(c) Folakemi Emem-Akpan
The air felt deliciously warm, and my skin began to burn, a sensation I’d not felt in six years. In my country, it was always hot, seldom cold, and never freezing. Unlike Idaho where I was coming from.
I stepped into the arrival lounge, into the cool world of air conditioners and felt temporary relief. I was surprised that I had forgotten how it felt to be hot, sweaty, miserable.
Of course no one was waiting for me; no one knew I was arriving. For a minute or so, I lounged against a wall, watching the comings and goings around me, drinking in the scenery.
Even while I had been in Nigeria, it hadn’t been my scene. I hadn’t been rich enough to hobnob with the cream of the society, had never boarded a plane until that sunny day six years ago, had never even been to Lagos, the commercial nerve-centre of my country before then.
It began almost like a joke.
Walking the dusty road home from school, telling not-so-funny jokes to Bade, my best friend, I’d stepped on a floating piece of paper. Then I’d crumpled it to give it better weight and had kicked it the rest of the way home.
Later in the evening, as my mother fried gaari in the kitchen and my father sat in the low parlour with his drinking buddies, I’d searched for what to read in vain.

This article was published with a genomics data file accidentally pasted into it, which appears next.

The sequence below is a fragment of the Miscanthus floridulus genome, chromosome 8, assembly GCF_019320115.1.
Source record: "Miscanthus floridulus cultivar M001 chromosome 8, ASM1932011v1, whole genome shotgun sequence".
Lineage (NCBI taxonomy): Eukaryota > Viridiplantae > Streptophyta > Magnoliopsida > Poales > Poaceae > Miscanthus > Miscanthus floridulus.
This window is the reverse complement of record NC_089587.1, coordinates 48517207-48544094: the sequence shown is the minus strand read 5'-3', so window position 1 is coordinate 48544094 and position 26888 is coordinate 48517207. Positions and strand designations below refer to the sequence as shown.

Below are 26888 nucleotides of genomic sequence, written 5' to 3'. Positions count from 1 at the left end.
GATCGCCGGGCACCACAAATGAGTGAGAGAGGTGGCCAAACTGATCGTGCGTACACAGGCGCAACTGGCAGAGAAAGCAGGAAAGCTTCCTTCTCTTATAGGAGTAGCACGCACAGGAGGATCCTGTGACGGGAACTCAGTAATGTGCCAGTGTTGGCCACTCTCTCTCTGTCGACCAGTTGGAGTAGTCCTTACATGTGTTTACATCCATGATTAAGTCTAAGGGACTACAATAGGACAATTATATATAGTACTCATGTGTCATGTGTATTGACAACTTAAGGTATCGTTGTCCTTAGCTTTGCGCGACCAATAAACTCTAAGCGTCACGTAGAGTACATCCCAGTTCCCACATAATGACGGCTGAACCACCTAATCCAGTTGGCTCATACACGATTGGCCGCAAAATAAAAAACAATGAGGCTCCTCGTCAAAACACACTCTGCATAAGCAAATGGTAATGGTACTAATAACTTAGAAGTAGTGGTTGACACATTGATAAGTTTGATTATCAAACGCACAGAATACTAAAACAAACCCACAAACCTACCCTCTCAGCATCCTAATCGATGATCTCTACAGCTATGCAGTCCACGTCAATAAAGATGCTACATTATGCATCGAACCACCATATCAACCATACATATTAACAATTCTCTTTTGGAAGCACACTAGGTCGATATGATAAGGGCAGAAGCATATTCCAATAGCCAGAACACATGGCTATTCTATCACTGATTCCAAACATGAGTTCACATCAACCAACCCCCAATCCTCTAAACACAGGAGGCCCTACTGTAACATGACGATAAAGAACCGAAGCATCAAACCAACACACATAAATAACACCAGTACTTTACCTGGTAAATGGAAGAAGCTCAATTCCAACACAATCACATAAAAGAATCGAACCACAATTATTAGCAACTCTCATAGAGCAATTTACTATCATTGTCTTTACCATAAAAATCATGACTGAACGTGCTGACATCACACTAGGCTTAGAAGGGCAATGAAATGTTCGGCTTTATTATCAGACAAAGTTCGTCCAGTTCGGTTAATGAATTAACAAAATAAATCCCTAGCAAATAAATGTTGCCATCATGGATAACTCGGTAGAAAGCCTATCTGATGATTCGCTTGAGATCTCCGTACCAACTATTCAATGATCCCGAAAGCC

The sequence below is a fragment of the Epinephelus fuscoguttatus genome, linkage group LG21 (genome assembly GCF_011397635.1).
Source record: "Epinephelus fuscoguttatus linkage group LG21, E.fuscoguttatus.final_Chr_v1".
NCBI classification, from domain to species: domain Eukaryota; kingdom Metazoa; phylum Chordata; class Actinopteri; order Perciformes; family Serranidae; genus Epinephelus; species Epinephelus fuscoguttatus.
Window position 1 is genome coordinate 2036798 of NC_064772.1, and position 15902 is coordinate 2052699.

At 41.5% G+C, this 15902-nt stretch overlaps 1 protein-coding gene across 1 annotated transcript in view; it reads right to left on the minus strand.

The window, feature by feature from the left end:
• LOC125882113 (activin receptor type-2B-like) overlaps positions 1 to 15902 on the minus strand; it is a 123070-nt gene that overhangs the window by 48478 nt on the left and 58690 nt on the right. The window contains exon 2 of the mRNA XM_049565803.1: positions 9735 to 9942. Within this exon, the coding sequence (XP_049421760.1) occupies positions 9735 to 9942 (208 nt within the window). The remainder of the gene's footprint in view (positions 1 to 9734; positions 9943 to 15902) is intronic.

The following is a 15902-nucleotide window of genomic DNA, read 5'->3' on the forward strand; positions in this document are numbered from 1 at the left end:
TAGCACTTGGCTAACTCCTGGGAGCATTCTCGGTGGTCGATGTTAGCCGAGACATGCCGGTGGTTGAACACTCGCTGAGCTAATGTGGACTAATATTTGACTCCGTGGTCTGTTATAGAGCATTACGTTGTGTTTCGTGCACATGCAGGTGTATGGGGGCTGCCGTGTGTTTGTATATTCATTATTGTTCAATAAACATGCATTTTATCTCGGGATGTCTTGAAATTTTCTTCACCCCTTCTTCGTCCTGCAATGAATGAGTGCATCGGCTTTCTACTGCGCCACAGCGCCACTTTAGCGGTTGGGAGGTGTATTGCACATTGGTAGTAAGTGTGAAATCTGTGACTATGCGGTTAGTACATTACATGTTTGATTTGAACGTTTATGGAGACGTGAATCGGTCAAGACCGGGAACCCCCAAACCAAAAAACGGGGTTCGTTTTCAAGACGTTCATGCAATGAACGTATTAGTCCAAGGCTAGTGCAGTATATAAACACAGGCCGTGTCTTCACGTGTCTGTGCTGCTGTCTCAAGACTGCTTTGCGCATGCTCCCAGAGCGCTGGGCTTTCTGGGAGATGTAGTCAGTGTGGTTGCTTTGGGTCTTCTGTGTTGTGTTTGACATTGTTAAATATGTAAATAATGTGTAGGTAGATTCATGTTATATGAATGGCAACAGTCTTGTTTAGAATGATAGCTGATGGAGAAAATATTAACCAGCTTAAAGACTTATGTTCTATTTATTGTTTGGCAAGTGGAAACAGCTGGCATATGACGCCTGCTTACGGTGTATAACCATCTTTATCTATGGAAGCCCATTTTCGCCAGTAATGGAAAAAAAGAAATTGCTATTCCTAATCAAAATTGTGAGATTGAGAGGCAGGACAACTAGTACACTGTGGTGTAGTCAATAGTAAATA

Our house contained no reading surprises. I didn’t have textbooks for school; I was lucky enough to even be in school. I was the first child, the only boy, and my father farmed extra hard, slaved all week long to send me to school.
I had a sharp mind, one that constantly agitated over what books to read, novels where I was swept to distant lands I’d never been, that I might never go physically. In the books that I borrowed from our meagre school library, I traveled to the prairie lands of the old USA, to Canadian canyons, to the Australian outback, to English castles and glades.
That evening, I stepped outside my room and immediately came upon the paper I’d kicked all the way home. I stooped, picked it up, unwrapped it.
It was a cutting from a week-old newspaper.
Students all over my state were invited to send in articles about the United States, the aim of the exercise being to examine how well read secondary school students were and how knowledgeable we were about other countries.
For the very first time in my life, I wrote an article, not because I at that time knew the prize involved, but because it felt liberating to commit knowledge to paper, to test the boundaries of my imagination.
I wrote late into the night, by candle light, the words tumbling out of places I never knew even existed.
The following day, I walked to Ilesha, the town nearest to us, the one that boasted a post office. When I slid my enveloped entry into the receiving tray, I felt free, unchained.
Four months to the day, a postman brought the letter that would change my life.
I was the winner of the competition, was invited to a dinner with the state governor in Osogbo at which ceremony I would be able to choose at which US University I intended to study.